Your Parenting for a Peaceful Home Free Gift
By Greg Kuhn
Stepfamilies are plentiful, but resources for them are not. Which is unfortunate because stepfamilies are much more likely to be minefields than traditional ones. One look at US Census data shows that close to 70% of blended-family marriages end in divorce.
Why is it so difficult to be a stepparent? Why is parenting a stepchild so challenging? We don’t need to go any further than the obvious – your children did not ask for a new parental figure, nor, in most cases, do they particularly want one. While you may be happy to find a new partner, your children are thrust into a relationship they are prone to reject and resent.
Misunderstanding and miscommunication is common enough between any parent and child. When you are a stepparent, however, the potential is much higher. Anger and arguments are much more likely between a stepparent and stepchild because of resentment and wounds from the divorce.
When a stepparent and stepchild are angry with each other, the odds increase exponentially that:
- There will be no satisfying resolution for you two
- The divide between you two will expand
- The two of you will increase the resentment you feel
By the way, when I type “the two of you” I am not just referring to the stepparent and stepchild. I am also referencing the two adult partners. An inability to resolve conflicts between a stepparent and stepchild has great potential to drive a wedge into the adults’ relationship too.
What Do You Need to Maneuver a Minefield?
Luckily, there is a way to navigate a minefield unharmed: follow a map. Just because landmines abound, doesn’t mean you must step on one. A good map can help your marriage and blended family avoid a potentially disastrous misstep.
What follows is a map for the minefield of a blended family. It won’t allow you to start controlling your stepchild or partner, but it will allow you to find solutions that work for all of you. Use this map any time you become angry with your stepchild and discover the best solutions available to you. Use the map to unveil, within yourself, answers to painful misunderstandings and miscommunication that lead to anger and arguments within a blended family.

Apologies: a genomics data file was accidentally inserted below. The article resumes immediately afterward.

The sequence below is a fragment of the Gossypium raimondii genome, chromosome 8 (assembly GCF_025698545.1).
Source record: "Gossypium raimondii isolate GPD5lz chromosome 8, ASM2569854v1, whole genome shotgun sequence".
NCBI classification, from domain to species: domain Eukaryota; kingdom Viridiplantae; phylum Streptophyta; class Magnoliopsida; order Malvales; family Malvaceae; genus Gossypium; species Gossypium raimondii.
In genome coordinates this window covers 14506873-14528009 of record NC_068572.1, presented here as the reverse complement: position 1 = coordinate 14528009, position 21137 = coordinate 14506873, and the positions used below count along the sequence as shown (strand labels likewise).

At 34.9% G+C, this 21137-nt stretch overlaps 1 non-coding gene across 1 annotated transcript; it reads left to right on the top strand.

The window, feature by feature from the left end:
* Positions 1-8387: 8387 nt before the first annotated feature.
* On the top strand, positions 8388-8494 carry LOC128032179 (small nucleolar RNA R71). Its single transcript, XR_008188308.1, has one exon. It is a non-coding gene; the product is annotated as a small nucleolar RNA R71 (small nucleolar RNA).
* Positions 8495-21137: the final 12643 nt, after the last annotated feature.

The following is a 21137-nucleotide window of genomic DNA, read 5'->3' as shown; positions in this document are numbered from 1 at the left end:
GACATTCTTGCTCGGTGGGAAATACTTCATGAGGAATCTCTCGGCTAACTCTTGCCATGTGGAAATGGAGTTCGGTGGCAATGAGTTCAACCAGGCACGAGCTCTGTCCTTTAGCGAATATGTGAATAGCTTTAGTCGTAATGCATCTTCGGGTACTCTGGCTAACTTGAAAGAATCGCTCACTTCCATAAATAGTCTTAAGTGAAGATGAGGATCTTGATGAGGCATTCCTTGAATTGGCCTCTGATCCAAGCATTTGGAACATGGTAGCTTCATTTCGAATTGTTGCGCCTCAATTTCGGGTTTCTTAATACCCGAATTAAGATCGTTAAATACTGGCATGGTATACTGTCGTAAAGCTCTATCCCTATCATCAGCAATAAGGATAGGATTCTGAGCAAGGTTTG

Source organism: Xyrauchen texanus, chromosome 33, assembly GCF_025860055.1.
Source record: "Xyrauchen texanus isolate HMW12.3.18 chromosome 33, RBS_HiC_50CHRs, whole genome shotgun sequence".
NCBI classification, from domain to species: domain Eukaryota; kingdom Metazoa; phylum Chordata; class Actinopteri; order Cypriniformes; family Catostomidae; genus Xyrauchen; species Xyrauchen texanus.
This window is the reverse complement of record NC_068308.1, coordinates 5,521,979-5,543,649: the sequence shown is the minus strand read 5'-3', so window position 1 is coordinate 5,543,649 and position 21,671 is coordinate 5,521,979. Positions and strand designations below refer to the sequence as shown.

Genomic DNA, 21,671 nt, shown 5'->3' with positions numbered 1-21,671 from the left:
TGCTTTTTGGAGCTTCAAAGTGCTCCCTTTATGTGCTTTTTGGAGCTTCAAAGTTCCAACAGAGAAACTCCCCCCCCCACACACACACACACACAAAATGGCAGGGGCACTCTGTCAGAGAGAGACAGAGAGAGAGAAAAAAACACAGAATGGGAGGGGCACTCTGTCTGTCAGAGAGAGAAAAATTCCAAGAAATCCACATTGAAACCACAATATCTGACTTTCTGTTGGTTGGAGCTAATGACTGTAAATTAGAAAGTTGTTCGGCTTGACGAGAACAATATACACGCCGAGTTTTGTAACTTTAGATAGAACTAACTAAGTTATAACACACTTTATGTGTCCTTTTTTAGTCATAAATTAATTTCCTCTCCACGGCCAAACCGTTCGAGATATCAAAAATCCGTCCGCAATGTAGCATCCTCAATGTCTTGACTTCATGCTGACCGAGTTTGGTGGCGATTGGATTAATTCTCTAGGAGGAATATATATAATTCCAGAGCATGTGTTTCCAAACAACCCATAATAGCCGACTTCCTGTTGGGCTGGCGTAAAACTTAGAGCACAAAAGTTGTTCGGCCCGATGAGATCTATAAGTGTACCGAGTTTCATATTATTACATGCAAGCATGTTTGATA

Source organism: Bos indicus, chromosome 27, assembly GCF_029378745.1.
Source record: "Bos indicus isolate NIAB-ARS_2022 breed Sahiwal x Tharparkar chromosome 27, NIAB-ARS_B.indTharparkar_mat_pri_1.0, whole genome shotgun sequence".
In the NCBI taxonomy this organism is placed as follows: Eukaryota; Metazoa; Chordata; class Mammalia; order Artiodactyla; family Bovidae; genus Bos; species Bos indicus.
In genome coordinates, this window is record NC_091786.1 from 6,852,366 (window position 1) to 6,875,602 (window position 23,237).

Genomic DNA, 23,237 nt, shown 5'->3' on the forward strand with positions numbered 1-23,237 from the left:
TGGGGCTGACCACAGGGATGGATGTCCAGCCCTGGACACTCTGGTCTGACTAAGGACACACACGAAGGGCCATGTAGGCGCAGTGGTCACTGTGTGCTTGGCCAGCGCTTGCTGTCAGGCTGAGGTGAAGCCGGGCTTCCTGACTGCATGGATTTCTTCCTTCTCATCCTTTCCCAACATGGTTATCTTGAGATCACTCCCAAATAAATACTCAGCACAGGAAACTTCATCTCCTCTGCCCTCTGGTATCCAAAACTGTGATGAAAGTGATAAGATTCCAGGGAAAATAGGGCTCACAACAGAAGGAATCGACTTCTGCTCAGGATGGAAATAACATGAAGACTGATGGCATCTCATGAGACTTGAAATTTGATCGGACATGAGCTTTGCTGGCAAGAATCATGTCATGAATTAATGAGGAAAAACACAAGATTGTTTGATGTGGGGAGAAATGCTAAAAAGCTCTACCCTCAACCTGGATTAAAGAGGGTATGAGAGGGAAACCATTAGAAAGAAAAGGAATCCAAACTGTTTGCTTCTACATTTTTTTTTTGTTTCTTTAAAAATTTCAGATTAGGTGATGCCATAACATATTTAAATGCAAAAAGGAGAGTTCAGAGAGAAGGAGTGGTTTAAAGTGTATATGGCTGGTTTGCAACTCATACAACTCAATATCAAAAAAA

Map Step One: Ask Yourself, “What is making me so angry?”
Answering this question is about identifying what your stepchild is doing to make you so angry. Determine what your stepchild is doing – being dismissive, obstinate, disrespectful, or any other infuriating behavior. Answer this question privately, however, without sharing the information with your stepchild or partner yet.
After identifying what your stepchild is doing to make you so angry, process that anger. As much as possible, continue to keep things to yourself while you process it. Processing anger should involve a physical activity like walking, jogging, or punching a pillow while giving yourself permission to fully feel it. Simply acknowledging anger isn’t the same as processing it, leaving you more at risk to:
- Take your anger out on your stepchild and partner
- Intellectualize your feelings, which is very different from processing them
You’ll know when your anger is processed when it has lost its power over you. When anger is there, but no longer “driving the bus” (or controlling your state of being), you have most likely processed it. At this point, still keeping things private, proceed to the second question.